OK, two things wring with that - difficult child 3 didn't see anything drop, and he thought it was a general instruction to tidy up bis stuff - too general an instruction. Next thing wrong - difficult child 3 was totally absorbed in something else and simply did not hear his father.
    Next - I walked out, stepped on the object and broke it. It was husband's iPod charger. So who was in the wrong?
    If we focus on guilt and blame, we can lay blame in all directions. However, I then got angry with difficult child 3 for not seeing something on the floor and picking it up. Now, I should have known better - difficult child 3 really doesn't notice. If he had picked it up, it would have been a red letter day, worthy of announcement to the skies. So by chiding difficult child 3, I started a fight form which there could be no positive outcome. Nothing learned, nothing changed. But now difficult child 3 was angry and feeling picked on, because he hadn't knocked the thing down and he hadn't stepped on it.
    The way I spoke to difficult child 3 - it was disrespectful. But I was angry. I could have handled it better. But we do this often as parents. Also, difficult child 3 is 16, your son is older.
    However, while difficult child 3 was shouting at us, we WERE able to say to him, "We are not shouting at you. Please do not shout at us."
    difficult child 3 went on to say, "I'm only shouting at you because you shouted at me first."
    Now, I currently have laryngitis - shouting is a physical impossibility! It was a matter of difficult child 3's perceptions - although really, it wasn't fair of me to chide him, his conscience was screaming loudly at him and that was what he was responding to. As I pointed out that I could not have shouted, he got a sheepish grin and realised I was right.

    You model the behaviour you want from your child (or the person in question).

    That said - there is a lot that he your son doing that would be a dealbreaker in most homes. You have two options - kick him out (ie remove the offender) or lock up your belongings (secure them form the offender). Both methods are barrier methods - putting a barrier between the offender and what he is damaging/stealing. It's much the same as putting up a childproof gate at the top of the stairs when you have as toddler learning to walk. You can't trust the toddler to not fall and be injured, so you put up a barrier. When the kid is 10 years old, you don't expect to need the barrier.

    Sometimes we need strategies in place even when "at their age" we don't expect we should. And sometimes we have a child who is wayward despite all our efforts.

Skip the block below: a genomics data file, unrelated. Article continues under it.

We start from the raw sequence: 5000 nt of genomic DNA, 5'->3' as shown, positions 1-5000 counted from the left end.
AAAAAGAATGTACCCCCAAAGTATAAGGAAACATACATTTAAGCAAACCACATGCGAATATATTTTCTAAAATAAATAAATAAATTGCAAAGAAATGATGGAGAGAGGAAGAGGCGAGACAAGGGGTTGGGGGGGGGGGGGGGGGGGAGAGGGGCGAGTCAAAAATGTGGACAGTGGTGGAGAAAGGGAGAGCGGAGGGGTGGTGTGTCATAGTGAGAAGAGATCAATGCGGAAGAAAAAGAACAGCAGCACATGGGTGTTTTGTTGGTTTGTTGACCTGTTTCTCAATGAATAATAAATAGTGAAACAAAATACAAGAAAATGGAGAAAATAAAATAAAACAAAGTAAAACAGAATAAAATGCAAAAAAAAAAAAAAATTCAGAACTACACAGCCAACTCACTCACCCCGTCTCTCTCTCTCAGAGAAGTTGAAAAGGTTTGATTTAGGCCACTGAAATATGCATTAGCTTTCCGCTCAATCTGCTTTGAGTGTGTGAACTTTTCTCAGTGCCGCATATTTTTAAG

Something that is screaming at me about this right now - he is adopted. There has been some discussion on this in General, other parents have been having similar problems with an adopted child kicking over the traces and a few parent members have posted their own adoption experiences. Have a look, it might give you some perspective.

    You understandably love your son, but probably don't like him much right now. You are right to try to make him accountable - this is what being an adult is about. But you need to be very clear and concrete in your explanation, as well as completely consistent. The car - I would have got it out of impound and then sold it to pay for the fees. Any time you haver an agreement with him, put it in writing and you both sign it. The car - it should have been in writing. OK, 20:20 hindsight. But be clear, be specific, be concrete and keep your cool. Stay quiet and calm even if he is shrieking at you - there should only be one person behaving badly, and that is him. It is not weakness to stay quiet and calm, it is the ultimate in strength. It also give you the most powerful position in the argument - "I do not need to shout. What I have to say is so important, the words alone are strong enough. If you choose to not hear then I will put it in writing. But these are the rules - everybody who lives under this roof complies with the same rules."

    Stick around here, get your wife to lurk here or post here too. It really helped me and husband get on the same page far more effectively 9and we thought we already were as effective a team as possible - we upped the ante!)

  12. amazeofgrace

    amazeofgrace New Member